Taipei Officials Fine Google for Failing to Give App Refund

By Ed Silverstein June 27, 2011

Taipei officials recently fined Google $34,600 after the company refused to give an app refund to consumers under local law.

AFP reports that customers were supposed to be given a week-long trial after they downloaded apps for cell phones.

Taiwan has a local law whereby consumers have seven days for trying out products after purchasing them through the Internet, AFP adds.

Both Google and Apple violated the consumer law and were told earlier this month to change their rules.

“Google refused to change its rules,” according to Betty Chen, who directs consumer protection for the Taipei city government. However, Apple changed its rules, AFP said.

Google’s Android Market gives consumers only 15 minutes to figure out if they want a refund after purchasing an application online, AFP said.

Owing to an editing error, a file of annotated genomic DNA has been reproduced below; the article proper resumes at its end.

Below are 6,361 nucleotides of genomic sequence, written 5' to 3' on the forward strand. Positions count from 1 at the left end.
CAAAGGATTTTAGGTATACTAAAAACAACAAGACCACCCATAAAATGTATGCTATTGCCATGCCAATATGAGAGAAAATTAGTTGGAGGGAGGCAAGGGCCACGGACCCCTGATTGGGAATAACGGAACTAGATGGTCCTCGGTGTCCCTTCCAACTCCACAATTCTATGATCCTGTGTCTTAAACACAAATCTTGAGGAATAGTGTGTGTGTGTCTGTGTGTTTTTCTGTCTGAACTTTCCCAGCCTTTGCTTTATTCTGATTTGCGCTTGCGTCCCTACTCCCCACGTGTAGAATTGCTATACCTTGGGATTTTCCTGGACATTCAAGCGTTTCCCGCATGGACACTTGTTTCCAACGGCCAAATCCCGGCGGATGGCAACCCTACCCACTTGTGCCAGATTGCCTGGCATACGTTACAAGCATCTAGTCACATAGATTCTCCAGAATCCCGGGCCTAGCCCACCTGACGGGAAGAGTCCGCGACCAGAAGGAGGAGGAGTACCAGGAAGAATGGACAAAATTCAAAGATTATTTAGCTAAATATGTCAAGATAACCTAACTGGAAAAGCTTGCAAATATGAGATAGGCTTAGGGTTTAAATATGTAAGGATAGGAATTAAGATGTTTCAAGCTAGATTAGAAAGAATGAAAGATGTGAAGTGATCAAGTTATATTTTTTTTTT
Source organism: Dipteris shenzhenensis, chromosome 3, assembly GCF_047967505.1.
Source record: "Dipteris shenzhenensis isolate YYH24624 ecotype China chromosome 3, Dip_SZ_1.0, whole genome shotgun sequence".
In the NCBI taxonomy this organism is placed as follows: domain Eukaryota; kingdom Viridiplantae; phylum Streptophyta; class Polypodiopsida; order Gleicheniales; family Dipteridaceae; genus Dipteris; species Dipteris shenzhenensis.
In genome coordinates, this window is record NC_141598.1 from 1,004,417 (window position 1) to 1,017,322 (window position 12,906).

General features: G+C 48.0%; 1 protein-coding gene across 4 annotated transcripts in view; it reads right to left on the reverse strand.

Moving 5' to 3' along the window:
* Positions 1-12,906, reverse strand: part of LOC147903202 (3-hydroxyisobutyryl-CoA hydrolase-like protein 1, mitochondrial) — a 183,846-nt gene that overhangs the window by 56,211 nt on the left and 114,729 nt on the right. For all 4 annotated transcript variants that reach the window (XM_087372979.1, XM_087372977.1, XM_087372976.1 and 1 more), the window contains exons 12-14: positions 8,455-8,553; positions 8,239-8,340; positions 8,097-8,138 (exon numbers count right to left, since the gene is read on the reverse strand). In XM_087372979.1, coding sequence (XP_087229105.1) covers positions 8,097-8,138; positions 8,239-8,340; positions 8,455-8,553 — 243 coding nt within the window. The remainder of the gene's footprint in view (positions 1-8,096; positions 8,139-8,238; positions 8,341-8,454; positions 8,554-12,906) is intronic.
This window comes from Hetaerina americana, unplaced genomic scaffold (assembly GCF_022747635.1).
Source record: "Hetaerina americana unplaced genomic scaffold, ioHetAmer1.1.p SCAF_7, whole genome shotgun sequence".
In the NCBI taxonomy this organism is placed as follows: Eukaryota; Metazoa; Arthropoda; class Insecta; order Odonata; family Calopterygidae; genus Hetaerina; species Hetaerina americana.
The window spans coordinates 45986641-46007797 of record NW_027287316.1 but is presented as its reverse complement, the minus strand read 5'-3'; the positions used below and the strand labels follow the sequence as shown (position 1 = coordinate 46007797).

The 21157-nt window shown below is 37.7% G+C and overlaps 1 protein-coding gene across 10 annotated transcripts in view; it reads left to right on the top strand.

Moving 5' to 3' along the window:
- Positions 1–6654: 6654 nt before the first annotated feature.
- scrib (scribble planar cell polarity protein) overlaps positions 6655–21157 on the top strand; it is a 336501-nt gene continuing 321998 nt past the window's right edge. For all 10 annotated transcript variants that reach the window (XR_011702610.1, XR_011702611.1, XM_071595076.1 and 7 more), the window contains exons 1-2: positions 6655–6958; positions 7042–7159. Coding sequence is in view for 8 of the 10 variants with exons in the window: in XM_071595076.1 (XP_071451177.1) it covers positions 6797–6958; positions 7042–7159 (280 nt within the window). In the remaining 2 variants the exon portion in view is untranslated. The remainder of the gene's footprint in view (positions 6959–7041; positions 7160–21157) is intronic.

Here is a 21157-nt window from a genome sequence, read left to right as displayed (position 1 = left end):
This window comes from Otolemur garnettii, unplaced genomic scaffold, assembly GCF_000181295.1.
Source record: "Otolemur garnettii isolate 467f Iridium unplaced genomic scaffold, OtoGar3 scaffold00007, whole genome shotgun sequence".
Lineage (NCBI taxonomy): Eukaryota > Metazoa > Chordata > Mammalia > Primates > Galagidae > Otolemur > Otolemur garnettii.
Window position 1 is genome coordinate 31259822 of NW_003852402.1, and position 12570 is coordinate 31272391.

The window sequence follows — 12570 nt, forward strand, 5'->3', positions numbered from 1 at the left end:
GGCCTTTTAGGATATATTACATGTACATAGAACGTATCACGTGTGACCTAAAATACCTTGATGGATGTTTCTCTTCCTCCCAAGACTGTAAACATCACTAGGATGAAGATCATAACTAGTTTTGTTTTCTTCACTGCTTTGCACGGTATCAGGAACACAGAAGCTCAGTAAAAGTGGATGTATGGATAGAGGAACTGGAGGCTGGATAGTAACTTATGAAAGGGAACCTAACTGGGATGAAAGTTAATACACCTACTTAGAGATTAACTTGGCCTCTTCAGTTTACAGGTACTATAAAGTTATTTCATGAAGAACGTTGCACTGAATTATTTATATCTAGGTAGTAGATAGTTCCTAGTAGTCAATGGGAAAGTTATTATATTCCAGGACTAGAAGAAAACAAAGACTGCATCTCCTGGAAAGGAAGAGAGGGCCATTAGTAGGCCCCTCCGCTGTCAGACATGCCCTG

“This is a glaring violation of a provision of the Consumer Protection Law,” Chen Bi-chu, Taipei’s chief consumer protection officer, was quoted by The China Post.

In response to the government action, Google suspended the sale of its apps to consumers in Taiwan, Chen said. She called the company’s decision “unfriendly,” AFP said.

Another fine against Google is possible if Google officials don’t change their minds by July 1, AFP said. Google officials will meet with government representatives on June 30 for more discussions, according to The China Post.

In addition, Taipei city officials alleged that Google attempted to “hijack” consumers in Taiwan “as a bargaining chip in order to gain exemption from the country’s laws,” according to a report from The China Post.

Taiwan’s Consumer Protection Law has governed postal orders but it also governs online purchases, Yeh Ching-yuan, chairman of the Taipei Law and Regulation Commission (LRC), was quoted by The China Post.

The newspaper added that a Google official explained a 7-day trial period would be difficult to manage.

In other recent Google news, the company is being investigated by authorities in the United States, Europe and elsewhere on antitrust issues, TechZone360 reported.

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Ed Silverstein is a TechZone360 contributor. To read more of his articles, please visit his columnist page.

Edited by Jennifer Russell

TechZone360 Contributor

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